My thesis today is a simple one. I’m not going to beat around the Australian bush. The time for understatement and pretty language has long since passed.
England are losing the Ashes 0-2. The series could be gone within the next three to five days. And a big reason for this is that our big names haven’t come to the party yet. In fact, the only party they’ve been to ended up with drinks being thrown everywhere.
Because of this, I’m a little exasperated with James Anderson, Stuart Broad, and Alastair Cook. I’ve got sand in my knickers as far as these three are concerned and the only thing that’s going to remove it are big performances at the WACA.
As supporters we’re constantly told that Cook, Broad and Anderson are great players – or, at the very least, England greats. But statistics don’t make players great; winning crucial games and performing in tough conditions is what makes players special.
Now I don’t want to point out the flamin’ obvious, but conditions are likely to be pretty tough at Perth; therefore it’s the perfect opportunity for our big guns to make career defining contributions. The team are 0-2 down, staring down the barrel of another whitewash, and they’re under pressure from their own board as well as Australia’s world class bowling attack.
Cometh the hour, cometh England’s main men. If Cook, Anderson, and Broad want to be remembered as great cricketers – not just cricketers who perform well at home or when conditions are benign – then they need to prove it right now.
If England sink without a trace and lose this test match, and our big three contribute sod all, then perhaps they should only be remembered as handy cricketers rather than champions. Would Ricky Ponting and Shane Warne be remembered as true greats if they’d hardly scored a run or taken a wicket in England?
In my humble opinion, Jimmy Anderson is the most skilful of our big three. His record overseas isn’t particularly good, but he’s a very good bowler with all the tricks. However, if he wants to be remembered as a true England great then he simply must improve his record down under and win us some games. He was very consistent in 2010/11 but didn’t actually take a five-fer. Now is the time for him to cement his legacy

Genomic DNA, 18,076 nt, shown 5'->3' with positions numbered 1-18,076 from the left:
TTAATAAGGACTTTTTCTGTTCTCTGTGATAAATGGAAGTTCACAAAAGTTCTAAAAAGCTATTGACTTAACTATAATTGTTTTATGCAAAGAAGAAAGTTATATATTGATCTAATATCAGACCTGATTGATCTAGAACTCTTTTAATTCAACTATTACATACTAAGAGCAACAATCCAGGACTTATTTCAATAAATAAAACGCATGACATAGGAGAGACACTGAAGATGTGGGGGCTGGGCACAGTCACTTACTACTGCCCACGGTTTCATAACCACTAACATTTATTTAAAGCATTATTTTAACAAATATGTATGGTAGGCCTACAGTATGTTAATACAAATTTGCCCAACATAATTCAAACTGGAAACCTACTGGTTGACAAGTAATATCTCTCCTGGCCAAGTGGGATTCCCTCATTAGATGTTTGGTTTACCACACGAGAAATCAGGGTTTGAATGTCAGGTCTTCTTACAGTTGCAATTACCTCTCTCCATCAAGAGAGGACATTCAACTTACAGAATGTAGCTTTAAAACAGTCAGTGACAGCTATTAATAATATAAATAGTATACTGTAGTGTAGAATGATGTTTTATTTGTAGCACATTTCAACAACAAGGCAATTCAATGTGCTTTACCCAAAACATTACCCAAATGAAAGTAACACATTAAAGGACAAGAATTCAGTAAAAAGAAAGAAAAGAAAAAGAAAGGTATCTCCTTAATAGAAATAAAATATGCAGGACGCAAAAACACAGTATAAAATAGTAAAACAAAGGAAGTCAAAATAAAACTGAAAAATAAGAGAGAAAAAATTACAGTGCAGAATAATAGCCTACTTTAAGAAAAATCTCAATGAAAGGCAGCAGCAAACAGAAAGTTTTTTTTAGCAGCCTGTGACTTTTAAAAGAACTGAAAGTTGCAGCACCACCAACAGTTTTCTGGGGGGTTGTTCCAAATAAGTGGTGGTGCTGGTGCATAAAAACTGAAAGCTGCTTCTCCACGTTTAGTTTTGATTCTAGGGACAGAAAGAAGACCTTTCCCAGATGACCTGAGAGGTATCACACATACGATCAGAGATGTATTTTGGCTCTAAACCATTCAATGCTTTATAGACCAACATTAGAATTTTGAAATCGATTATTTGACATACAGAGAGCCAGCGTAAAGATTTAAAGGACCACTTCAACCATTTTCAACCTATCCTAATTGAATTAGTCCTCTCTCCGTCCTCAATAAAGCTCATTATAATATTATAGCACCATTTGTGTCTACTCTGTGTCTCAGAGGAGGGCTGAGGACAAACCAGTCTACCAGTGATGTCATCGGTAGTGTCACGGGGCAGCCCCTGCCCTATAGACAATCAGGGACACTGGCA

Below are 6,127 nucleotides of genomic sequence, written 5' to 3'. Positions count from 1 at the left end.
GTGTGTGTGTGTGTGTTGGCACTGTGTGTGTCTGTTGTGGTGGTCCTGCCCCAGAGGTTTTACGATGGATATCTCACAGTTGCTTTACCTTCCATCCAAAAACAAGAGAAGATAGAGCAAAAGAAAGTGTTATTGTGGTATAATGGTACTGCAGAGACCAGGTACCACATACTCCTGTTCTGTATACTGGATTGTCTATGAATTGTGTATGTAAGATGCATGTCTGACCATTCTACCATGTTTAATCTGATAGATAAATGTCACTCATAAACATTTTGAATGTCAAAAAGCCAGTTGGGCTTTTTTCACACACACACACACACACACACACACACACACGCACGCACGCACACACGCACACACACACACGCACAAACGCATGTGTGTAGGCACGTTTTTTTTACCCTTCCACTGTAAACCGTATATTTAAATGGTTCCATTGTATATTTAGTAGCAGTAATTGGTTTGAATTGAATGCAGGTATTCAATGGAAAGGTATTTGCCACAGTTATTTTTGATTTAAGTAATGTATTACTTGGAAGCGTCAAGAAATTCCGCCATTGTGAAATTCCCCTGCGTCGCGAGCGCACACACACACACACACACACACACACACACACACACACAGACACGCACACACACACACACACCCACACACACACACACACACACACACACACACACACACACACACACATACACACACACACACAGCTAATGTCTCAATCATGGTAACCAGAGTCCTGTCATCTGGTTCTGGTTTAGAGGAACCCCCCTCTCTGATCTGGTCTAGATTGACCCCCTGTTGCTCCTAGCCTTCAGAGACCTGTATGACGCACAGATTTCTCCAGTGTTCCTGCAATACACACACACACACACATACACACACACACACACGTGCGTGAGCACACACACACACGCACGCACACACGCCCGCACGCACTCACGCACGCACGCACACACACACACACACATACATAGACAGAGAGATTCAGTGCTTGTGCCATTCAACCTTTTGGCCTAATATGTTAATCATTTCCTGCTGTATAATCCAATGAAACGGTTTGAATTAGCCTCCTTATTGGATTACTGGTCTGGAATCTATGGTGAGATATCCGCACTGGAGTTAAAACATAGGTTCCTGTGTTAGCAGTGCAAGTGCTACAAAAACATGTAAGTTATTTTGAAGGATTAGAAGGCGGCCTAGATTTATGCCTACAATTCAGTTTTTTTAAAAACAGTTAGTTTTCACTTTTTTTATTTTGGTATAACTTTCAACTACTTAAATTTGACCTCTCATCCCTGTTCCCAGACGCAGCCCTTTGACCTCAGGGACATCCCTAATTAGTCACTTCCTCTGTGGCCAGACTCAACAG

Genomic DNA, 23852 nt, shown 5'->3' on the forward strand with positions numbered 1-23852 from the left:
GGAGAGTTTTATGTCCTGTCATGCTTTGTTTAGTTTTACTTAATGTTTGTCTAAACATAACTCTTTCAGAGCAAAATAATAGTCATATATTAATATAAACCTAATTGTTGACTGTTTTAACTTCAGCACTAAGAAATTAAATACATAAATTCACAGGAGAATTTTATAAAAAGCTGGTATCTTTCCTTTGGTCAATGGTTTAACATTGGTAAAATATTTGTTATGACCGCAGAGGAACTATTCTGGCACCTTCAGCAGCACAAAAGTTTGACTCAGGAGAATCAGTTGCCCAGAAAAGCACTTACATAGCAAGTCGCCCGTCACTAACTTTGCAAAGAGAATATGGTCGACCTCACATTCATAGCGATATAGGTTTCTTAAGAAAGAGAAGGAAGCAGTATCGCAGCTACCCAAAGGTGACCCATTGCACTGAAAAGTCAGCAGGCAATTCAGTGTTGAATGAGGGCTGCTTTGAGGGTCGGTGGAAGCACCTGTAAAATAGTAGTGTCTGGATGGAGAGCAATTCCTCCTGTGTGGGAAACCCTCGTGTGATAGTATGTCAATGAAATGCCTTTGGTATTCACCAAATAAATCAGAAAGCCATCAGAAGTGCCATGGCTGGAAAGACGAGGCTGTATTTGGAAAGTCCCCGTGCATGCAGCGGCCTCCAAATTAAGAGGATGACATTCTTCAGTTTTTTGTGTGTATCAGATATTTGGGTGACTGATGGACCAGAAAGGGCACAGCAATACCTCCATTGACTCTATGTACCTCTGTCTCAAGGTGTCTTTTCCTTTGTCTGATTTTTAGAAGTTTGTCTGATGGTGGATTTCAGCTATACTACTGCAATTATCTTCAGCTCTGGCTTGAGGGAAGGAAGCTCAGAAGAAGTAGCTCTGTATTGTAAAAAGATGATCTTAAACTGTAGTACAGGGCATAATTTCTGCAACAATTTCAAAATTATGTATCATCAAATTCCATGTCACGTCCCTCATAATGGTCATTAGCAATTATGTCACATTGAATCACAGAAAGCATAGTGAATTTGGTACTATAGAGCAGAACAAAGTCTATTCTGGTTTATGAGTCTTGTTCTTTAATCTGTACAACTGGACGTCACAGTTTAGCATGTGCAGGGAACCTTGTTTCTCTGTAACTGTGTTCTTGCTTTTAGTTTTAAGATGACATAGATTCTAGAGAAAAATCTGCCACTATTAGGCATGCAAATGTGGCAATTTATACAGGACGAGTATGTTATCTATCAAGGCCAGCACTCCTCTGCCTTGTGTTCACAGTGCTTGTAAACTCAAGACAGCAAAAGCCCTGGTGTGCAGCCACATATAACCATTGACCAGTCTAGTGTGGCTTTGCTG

Broad, obviously, is another good bowler. But is he much better than say, Angus Fraser or Andy Caddick? My instinct is to say ‘possibly but probably not’. He’s just played for longer. In fact, one could argue that Anderson and Broad are no more potent as an opening combination than Gough and Caddick – particularly overseas.
We all know what Broad did at Trent Bridge in 2015. But that was a green top. Darren Stevens might have picked up a few wickets that day. Now’s the time for Broad to ruffle some canary yellow feathers in their own back yard and demonstrate his world class credentials.
Finally we come to Cook. I’m not sure if any ostensibly great player has divided opinion more. My personal view is that Cook has always been a very good but somewhat limited and overrated batsman – primarily because he rarely scores runs against good attacks or in testing conditions.
When it comes to exploiting a featherbed, or batting for two days straight against limited opponents, there’s nobody better than Alastair. It’s no coincidence that his only productive Ashes series came when Hilfenhaus and Siddle were opening the bowling (Ryan Harris was in and out of the side and half-fit in 2010/11). Other than his one big series seven years ago, Cook’s Ashes record is moderate to say the least. And you shouldn’t be remembered as a great England batsman unless you’ve got a good record in the series that matters most: the Ashes.
It’s about time that Alastair proved he’s no flat track (or lifeless Asian dustbowl) Charlie. Although the experts are expecting the pitch at Perth to be very good for batting, a hundred against Starc, Hazlewood, Cummins and Lyon would do Cook’s legacy no harm at all. He once made a century against Dale Steyn in South Africa, but that was almost ten years ago. It’s time to turn it on again, and prove he can mix it with the best. Double hundreds against the West Indies count for little.
Although England will need all XI players to do their bit at the WACA, I can’t help thinking that this is our most crucial test match for some time. It’s not just the fate of this tour on the line, but whole careers too.
With Mark Wood unlikely to be risked, the only tinkering England can do is moving Bairstow to No.6. And that’s not going to make much difference. What could turn the tide, however, is an Anderson five-fer, a devastating Broad spell, or a gutsy Cook hundred.
So come on fellas. Your country needs you.